of the debtor in the control of the bankruptcy court, the plan upon
confirmation returns so much of that property to the debtor's control as
is not necessary to the fulfillment of the plan.
Id. (internal quotation marks and citation omitted).
In the instant case, confirmation of the bankruptcy plan occurred on April 7,
1998. Applying Telfair, any property interest acquired by Muse after April 7,
1998, which was not necessary to fulfill the plan, became the property of the
debtor (Muse). The unpaid wage claim arose in January 2000, nearly two years
after confirmation and there is no assertion that those asserts were necessary to
meet the terms of the bankruptcy plan. Therefore, the unpaid wage claim was not
part of the bankruptcy estate. Because it was not part of the bankruptcy estate,
Muse had no duty to disclose it. Two recent bankruptcy court decisions in our
circuit with nearly identical facts support our conclusion in this case.
In In re Carter, 258 B.R. 526
, 527 (Bankr. S.D. Ga. 2001), the debtors filed
for Chapter 13 bankruptcy on July 6, 1995, and their bankruptcy plan was
confirmed on November 21, 1995. The debtors received a discharge on April 18,
2000, and the case was closed on May 10, 2000.
On October 17, 1998, the debtors were involved in an automobile collision,
and they subsequently filed suit against the driver of the other vehicle. The driver,
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defendant in the tort action, filed a motion for summary judgment based on the
doctrine of judicial estoppel, asserting that the debtors had taken the position that
they had no tort claim in the bankruptcy proceeding because their schedules did
not list it. Id. In response to the defendant driver's motion for summary judgment,
the debtors filed a motion in the bankruptcy court to reopen the bankruptcy case in
order to amend their schedules to reflect the tort claim.
The bankruptcy court in In re Carter determined that the tort claim, which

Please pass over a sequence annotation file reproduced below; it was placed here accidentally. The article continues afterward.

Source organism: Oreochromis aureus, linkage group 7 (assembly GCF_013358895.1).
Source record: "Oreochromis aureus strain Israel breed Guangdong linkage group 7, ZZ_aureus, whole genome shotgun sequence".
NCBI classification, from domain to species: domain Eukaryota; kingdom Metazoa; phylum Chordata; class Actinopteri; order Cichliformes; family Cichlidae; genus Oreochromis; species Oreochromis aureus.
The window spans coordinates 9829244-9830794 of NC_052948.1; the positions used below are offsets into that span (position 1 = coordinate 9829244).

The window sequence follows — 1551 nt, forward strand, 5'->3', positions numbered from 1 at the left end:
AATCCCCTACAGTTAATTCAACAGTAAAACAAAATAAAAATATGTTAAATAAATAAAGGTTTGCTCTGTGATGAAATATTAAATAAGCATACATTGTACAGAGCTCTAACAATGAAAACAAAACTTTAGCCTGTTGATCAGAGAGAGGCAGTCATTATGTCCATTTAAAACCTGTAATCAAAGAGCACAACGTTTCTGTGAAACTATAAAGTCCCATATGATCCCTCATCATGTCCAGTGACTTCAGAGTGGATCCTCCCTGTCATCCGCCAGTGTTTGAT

arose in 1998 almost three years after confirmation of the plan in 1995, was not
necessary for the plan, and thus was not part of the bankruptcy estate. Id. Because
the tort claim was not part of the bankruptcy estate, the debtors had no duty to
disclose the claim. And because the debtors had no duty to disclose the tort claim
in the bankruptcy case, pursuing the tort claim in state court was not inconsistent
with their position in bankruptcy court. Thus, the bankruptcy court in In re Carter
held that the debtors were not judicially estopped from pursuing their tort claim
and there was no need to reopen their bankruptcy case. In determining that
judicial estoppel was inapplicable, the bankruptcy court stated as follows:
Judicial estoppel is inapplicable because the post plan confirmation tort
claim was simply not involved in the bankruptcy case. The debtors had
no reason much less obligation to disclose it. The tort claim belongs to
the debtors and not the bankruptcy estate. [End Page 6]
Id. at 528 (emphasis added).
Similarly, in In re Ross, 278 B.R. 269
(Bankr. M.D. Ga. 2001), the debtors
filed for Chapter 13 bankruptcy on February 19, 1998 and their bankruptcy plan
was confirmed on May 14, 1998. The debtors' bankruptcy case was dismissed in
August 1999. In March 1999, one of the debtors was involved in an automobile
accident and she subsequently filed suit seeking to recover tort damages as a result
of the automobile accident. Id. at 270. The defendant filed a motion for summary
judgment on the ground that the doctrine of judicial estoppel barred the debtor
from pursuing her tort claim because she failed to list the claim on her schedules.
Following the bankruptcy court in In re Carter, the bankruptcy court in In re
Ross held that judicial estoppel was inapplicable. The In re Ross bankruptcy court
stated that "nondisclosure of the claim in the bankruptcy case is not inconsistent
with asserting the claim in another forum." Ross, 278 B.R. at 275.
We are, of course, bound to follow Telfair, and in doing so, we agree with
the reasoning of the bankruptcy courts in In re Carter and In re Ross. The unpaid
wage claim arose in January 2000, nearly two years after plan confirmation in
April 1998, and there is no assertion that it was necessary for the plan. Therefore,
the unpaid wage claim was not part of the bankruptcy estate, Muse had no duty to
disclose it, and Muse is not judicially estopped from bringing his unpaid wage
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claim against the defendants in this case. See Ross, 278 B.R. at 275; Carter, 258
B.R. at 528; see also Telfair, 216 F.3d at 1340.
Accordingly, we reverse the district court's grant of summary judgment to
the defendants based on judicial estoppel and remand this case for further
proceedings consistent with this opinion.
REVERSED AND REMANDED.